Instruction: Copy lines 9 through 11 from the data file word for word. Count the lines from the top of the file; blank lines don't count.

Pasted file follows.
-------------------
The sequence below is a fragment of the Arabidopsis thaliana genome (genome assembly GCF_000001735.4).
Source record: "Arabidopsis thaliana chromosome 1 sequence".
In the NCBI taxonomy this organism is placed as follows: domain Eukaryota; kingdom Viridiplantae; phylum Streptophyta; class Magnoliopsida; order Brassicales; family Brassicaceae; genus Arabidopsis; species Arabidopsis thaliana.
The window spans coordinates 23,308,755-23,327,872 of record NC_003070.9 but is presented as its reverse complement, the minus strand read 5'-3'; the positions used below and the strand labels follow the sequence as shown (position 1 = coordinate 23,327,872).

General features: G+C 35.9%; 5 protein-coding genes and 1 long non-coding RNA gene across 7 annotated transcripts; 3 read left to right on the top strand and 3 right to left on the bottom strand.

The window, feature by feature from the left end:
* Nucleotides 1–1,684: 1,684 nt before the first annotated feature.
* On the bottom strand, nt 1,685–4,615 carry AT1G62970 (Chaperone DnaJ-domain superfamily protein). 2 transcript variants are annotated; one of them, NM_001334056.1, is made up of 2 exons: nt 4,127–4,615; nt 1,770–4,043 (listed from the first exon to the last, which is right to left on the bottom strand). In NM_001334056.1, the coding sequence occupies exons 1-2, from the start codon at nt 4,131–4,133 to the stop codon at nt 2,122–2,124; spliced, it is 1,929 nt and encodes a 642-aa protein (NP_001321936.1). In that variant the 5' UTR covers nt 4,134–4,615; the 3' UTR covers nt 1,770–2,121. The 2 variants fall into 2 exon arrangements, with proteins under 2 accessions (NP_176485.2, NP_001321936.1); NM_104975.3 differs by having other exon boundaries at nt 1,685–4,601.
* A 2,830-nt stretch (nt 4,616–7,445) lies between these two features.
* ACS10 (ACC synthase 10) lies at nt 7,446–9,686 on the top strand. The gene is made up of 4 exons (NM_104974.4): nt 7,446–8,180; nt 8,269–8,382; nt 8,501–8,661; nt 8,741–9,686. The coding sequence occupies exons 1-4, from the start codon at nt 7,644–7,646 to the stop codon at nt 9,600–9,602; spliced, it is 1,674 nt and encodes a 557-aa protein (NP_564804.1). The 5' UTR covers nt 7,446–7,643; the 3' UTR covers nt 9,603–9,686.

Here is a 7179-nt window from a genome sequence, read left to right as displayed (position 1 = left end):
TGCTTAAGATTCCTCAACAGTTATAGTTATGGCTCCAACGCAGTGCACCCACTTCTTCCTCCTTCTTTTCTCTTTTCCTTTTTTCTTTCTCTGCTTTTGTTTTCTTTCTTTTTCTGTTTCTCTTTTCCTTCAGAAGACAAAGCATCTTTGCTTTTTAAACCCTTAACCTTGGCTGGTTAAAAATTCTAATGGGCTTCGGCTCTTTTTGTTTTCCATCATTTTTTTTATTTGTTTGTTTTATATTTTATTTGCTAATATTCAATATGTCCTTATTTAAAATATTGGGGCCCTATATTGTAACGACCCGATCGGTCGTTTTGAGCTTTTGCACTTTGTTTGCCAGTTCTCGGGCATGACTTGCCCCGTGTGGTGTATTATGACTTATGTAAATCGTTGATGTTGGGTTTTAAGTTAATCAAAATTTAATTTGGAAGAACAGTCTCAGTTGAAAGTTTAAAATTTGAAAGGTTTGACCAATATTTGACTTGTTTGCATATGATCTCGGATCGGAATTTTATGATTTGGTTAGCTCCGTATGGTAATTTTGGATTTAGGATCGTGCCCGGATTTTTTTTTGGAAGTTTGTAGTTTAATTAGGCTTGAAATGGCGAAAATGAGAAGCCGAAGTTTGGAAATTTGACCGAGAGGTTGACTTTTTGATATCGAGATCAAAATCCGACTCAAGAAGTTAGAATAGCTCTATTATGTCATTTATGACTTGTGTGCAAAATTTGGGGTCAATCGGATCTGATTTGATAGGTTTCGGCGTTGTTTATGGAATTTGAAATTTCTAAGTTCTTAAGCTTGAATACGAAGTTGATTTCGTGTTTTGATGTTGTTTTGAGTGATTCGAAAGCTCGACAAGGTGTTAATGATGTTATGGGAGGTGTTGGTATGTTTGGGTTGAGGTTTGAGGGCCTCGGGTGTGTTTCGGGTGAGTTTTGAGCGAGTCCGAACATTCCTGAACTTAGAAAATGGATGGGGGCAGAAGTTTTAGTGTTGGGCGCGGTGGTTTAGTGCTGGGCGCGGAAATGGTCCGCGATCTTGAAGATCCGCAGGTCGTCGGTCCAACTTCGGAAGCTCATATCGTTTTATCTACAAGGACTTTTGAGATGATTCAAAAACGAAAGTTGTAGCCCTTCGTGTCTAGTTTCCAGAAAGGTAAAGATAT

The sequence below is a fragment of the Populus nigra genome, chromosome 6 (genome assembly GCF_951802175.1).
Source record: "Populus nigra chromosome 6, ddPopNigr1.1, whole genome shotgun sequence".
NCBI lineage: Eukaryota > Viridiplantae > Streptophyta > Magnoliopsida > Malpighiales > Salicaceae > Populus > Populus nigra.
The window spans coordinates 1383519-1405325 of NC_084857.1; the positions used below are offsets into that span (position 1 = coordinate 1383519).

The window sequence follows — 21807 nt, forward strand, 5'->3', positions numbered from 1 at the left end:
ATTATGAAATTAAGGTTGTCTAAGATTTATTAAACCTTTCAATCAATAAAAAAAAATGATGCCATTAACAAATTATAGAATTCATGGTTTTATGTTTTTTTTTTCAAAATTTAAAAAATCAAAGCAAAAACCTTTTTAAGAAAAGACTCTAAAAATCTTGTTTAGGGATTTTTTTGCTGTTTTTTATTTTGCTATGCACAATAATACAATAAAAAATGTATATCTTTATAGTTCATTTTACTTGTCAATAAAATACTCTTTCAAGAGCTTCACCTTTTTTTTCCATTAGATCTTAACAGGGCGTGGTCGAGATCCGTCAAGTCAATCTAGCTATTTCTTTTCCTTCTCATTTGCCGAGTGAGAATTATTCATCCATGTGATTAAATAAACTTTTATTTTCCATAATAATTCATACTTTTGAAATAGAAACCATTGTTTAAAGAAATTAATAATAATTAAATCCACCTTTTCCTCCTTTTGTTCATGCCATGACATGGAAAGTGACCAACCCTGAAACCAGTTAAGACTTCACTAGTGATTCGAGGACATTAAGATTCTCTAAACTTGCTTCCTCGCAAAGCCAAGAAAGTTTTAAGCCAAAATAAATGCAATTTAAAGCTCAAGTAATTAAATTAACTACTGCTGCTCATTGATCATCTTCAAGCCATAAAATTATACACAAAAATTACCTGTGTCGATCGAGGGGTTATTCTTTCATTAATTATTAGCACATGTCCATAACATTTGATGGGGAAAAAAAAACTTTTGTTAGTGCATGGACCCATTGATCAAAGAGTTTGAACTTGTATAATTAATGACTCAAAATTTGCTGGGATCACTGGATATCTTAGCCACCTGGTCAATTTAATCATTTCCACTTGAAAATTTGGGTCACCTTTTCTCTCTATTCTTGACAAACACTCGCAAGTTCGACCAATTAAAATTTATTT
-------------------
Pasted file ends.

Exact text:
* A 2,830-nt stretch (nt 4,616–7,445) lies between these two features.
* ACS10 (ACC synthase 10) lies at nt 7,446–9,686 on the top strand. The gene is made up of 4 exons (NM_104974.4): nt 7,446–8,180; nt 8,269–8,382; nt 8,501–8,661; nt 8,741–9,686. The coding sequence occupies exons 1-4, from the start codon at nt 7,644–7,646 to the stop codon at nt 9,600–9,602; spliced, it is 1,674 nt and encodes a 557-aa protein (NP_564804.1). The 5' UTR covers nt 7,446–7,643; the 3' UTR covers nt 9,603–9,686.

Here is a 7179-nt window from a genome sequence, read left to right as displayed (position 1 = left end):